Roads to recovery, chapter 5: Labour market responses to the Great Recession
- Dutch unemployment has shown an unusual pattern, rising slowly in the first phase of the Great Recession but quickly from 2012 onwards.
- When aggregate demand recovers, employment follows suit and the unemployment rate returns to the natural rate of about 4%.
- The Great Recession does not permanently affect labour supply, but may have affected the human capital of the long-term unemployed.
Unemployment in the Netherlands has followed a striking pattern in the Great Recession, with moderate inertia in the first phase of the crisis followed by rapid increases from 2012. Restoring economic growth will lead to recovery of the labour market and unemployment will fall towards the equilibrium value of 4%.
Just as the crisis was accompanied by decreasing employment, the recovery of economic growth will lead to an increase in employment. The decline in employment in the early years of the crisis was gradual. This was partly because companies were keeping hold of their staff despite disappointing production figures (labour hoarding). Employment growth in the recovery may be slow if economic growth remains weak or if companies are very careful when hiring new staff.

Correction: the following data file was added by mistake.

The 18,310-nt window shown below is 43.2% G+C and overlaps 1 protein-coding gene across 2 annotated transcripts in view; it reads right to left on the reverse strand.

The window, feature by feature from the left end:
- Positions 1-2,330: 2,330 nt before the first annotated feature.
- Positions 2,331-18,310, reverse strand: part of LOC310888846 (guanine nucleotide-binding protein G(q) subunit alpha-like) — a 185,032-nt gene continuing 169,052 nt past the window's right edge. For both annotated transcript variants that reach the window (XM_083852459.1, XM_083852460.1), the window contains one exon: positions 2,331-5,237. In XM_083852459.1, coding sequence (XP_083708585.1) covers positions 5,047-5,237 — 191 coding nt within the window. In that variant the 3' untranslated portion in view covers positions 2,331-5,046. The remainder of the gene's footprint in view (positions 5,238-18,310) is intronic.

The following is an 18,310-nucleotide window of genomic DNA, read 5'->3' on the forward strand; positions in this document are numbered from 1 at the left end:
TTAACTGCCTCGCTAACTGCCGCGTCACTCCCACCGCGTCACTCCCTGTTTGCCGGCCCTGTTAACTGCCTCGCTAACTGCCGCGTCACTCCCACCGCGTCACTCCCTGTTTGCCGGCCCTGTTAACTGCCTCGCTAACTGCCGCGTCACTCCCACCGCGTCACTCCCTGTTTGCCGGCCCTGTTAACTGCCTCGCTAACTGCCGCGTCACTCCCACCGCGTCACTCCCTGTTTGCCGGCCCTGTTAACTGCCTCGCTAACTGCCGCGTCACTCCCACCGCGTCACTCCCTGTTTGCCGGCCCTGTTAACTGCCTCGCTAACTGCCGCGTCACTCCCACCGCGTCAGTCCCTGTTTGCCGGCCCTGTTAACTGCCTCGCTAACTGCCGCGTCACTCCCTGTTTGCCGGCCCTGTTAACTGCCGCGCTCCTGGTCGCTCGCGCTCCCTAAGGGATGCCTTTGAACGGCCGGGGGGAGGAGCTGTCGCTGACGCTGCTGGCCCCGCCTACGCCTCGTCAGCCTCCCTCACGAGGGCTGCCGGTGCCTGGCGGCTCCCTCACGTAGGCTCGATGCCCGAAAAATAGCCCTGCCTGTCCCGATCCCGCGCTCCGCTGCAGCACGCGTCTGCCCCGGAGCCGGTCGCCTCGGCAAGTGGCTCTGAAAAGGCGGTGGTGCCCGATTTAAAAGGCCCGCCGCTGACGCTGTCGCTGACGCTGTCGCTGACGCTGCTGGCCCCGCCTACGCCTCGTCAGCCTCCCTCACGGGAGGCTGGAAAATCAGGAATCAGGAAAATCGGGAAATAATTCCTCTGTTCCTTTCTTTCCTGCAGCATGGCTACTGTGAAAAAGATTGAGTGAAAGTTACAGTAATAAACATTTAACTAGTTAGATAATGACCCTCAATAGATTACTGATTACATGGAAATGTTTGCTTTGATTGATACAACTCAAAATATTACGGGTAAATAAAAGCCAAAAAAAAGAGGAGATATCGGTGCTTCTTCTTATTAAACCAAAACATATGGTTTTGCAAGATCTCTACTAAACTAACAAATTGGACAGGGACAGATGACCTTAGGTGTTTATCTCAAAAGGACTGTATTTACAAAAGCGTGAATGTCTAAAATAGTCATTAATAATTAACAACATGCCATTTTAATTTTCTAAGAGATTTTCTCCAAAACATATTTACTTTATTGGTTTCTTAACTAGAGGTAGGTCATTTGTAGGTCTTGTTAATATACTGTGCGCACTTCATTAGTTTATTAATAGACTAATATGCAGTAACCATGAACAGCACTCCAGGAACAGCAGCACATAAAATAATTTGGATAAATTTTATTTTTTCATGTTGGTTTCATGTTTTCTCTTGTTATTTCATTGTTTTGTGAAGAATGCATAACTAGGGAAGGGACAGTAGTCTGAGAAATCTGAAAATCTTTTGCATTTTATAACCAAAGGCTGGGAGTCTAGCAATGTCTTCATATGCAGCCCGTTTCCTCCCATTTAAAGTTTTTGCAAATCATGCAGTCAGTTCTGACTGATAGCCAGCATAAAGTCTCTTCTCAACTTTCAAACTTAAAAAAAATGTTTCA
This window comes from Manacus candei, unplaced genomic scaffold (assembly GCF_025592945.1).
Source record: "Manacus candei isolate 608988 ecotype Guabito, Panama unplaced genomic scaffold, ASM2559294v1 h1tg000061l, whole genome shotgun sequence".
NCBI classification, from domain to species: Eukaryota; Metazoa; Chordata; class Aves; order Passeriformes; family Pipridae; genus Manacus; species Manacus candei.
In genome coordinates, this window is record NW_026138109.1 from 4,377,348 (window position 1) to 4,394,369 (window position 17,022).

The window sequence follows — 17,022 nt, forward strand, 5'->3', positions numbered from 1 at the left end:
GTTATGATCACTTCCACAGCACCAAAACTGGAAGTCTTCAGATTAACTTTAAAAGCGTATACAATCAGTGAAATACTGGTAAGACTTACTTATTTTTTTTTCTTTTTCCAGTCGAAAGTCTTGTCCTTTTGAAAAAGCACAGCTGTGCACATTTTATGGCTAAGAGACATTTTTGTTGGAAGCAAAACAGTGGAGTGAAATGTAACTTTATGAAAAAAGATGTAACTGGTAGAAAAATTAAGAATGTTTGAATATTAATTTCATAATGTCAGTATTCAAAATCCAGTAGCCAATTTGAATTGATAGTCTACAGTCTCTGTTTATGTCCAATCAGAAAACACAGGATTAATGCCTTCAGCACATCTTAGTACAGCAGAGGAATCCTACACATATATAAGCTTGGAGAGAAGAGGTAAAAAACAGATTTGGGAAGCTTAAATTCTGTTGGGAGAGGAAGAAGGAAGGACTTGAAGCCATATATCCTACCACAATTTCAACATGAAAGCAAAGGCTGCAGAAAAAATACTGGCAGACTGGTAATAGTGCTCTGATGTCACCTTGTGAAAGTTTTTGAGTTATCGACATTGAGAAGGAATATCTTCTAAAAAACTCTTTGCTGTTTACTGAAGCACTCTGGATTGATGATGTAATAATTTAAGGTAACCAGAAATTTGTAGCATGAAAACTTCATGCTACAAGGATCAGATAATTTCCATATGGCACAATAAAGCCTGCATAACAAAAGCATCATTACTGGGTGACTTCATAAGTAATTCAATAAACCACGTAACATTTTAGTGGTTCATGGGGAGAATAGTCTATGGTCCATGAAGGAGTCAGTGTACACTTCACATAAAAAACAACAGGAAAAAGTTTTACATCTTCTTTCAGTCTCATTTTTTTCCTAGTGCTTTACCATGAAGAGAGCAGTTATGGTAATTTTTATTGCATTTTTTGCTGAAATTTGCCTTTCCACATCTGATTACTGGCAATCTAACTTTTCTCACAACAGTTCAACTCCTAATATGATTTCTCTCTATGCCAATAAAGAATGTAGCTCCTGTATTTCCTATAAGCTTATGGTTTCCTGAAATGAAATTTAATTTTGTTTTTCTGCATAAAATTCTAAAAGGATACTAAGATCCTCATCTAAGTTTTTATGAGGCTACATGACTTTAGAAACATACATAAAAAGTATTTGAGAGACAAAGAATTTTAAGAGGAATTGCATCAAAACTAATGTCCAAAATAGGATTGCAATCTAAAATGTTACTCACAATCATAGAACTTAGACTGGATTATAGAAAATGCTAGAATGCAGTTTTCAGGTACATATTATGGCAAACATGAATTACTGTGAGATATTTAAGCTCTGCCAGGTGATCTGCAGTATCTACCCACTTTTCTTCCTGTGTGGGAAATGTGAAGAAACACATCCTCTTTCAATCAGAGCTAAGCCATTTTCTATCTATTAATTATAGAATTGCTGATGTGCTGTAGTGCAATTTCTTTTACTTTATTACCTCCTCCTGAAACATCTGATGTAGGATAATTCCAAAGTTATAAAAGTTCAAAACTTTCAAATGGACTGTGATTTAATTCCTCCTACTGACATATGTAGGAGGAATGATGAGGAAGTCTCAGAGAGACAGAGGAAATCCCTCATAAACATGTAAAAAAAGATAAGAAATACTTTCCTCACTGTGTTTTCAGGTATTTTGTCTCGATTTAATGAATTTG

The crisis has also led to job seekers becoming discouraged and withdrawing from the labour market, whist other potential employees have postponed searching for a job. In contrast, there are also people who started looking for a job to compensate for the loss of income in their household. On balance, labour supply is currently 1% below the level it would have been at without the crisis. These people will be looking for a job when employment recovers and unemployment starts falling.
There is little evidence that the current high unemployment is permanent and that people currently without work will have no chance of finding work in future. Only if economic growth remains low for a very long time, and employment does not recover, will unemployment remain high. High and persistent unemployment may have lasting effects on the productivity of unemployed people who cannot maintain their knowledge and skills.
Read also CPB Background Document 'The Dutch labour market during the Great Recession'.